Sermon for January 24, 2016

Verlee A. Copeland, Preaching

Matthew 5:1-16

                                    Pass the Salt Please

Names matter. Imagine this, Juliet leans from her balcony in the second act of a certain famous Shakespearean Play, tormented by the discovery that her beloved Romeo is of the house of Montague, the name of a sworn enemy to her Capulet family.

Juliet pines:

O Romeo, Romeo! wherefore art thou Romeo?

Deny thy father and refuse thy name;

Or, if thou wilt not, be but sworn my love,

And I'll no longer be a Capulet.


[Aside] Shall I hear more, or shall I speak at this?

Juliet continues:

'Tis but thy name that is my enemy;

Thou art thyself, though not a Montague.

What's Montague? it is nor hand, nor foot,

Nor arm, nor face, nor any other part

Belonging to a man. O, be some other name!

What's in a name? that which we call a rose

By any other name would smell as sweet;

So Romeo would, were he not Romeo call'd,

Retain that dear perfection which he owes

Without that title. Romeo, doff thy name,

And for that name which is no part of thee

Take all myself.

Romeo desperately wants a new name and claims it for the sake of his beloved:

“I take thee at thy word:

Call me but Love, and I'll be new baptized;

Henceforth I never will be Romeo.”

In the past two weeks we’ve discussed the importance of names, our formal names, those bestowed upon us by those who loved us into being, the very name written on the certificate of our birth. Then we talked about the names given by God, as when Jesus rose up dripping wet and newborn as a baby, a voice from heaven was heard to say, “This is my Beloved.” And God called Jesus Beloved. God claimed him and named him as God who knows us by heart calls us too.

Some of us grew up with other names, nicknames, like Ace or in the case of one of our sons, Squirt, even though he grew to be 6’2”. Perhaps we’ve been on the receiving end of playground taunts. A favorite among the boys in my neighborhood was to call one another Dumb Dumb Dodo Head. Don’t ask me why. Other names are terms of endearment, like Sweetheart and Honey and Sunshine.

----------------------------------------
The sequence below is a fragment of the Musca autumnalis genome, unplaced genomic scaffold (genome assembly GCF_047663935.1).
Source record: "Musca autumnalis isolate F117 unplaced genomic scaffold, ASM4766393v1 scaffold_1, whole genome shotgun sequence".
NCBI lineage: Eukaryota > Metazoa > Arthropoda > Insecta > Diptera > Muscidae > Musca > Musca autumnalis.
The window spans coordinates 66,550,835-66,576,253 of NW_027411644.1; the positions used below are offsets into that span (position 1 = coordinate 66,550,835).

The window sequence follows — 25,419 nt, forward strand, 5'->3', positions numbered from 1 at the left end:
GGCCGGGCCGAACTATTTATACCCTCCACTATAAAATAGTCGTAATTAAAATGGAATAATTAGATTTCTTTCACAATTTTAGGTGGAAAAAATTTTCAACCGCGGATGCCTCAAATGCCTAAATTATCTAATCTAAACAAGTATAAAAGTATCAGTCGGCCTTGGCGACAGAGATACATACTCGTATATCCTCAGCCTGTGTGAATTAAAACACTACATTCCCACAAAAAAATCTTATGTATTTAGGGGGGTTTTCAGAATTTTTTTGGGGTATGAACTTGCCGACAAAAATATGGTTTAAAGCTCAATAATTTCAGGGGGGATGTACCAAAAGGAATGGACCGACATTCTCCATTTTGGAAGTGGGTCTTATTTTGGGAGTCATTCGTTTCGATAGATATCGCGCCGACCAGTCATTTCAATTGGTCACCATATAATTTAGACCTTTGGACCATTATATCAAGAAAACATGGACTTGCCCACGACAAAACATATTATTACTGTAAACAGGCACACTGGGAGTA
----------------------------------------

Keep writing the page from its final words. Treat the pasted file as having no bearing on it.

Whatever our birth name or our playground name or our term of endearment, Jesus gives us new names in today’s scripture. When we join the generations of people before us who gather in the imagination of our hearts to hear him preach on the side of the Mount above the Sea of Galilee, Jesus calls us “Salt” and “Light”.

         Listen again,“You are the salt of the earth…

  “You are the light of the world. A city built on a hill cannot be hid... let your light shine before others, so that they may see your good works and give glory to your Father in heaven.”

         You are salt, given by God to enhance the world. You are the salt of the earth, the kind of person who will give away whatever you have if someone needs it. You are gutsy. When the situation requires it, you try to do the right thing.

         You are light, given by God to illumine the world. Your positive spirit radiates hope to others when they are discouraged. You look on the bright side of things, expecting to see the ways God is already at work in every situation for good, even when the current moment seems bleak.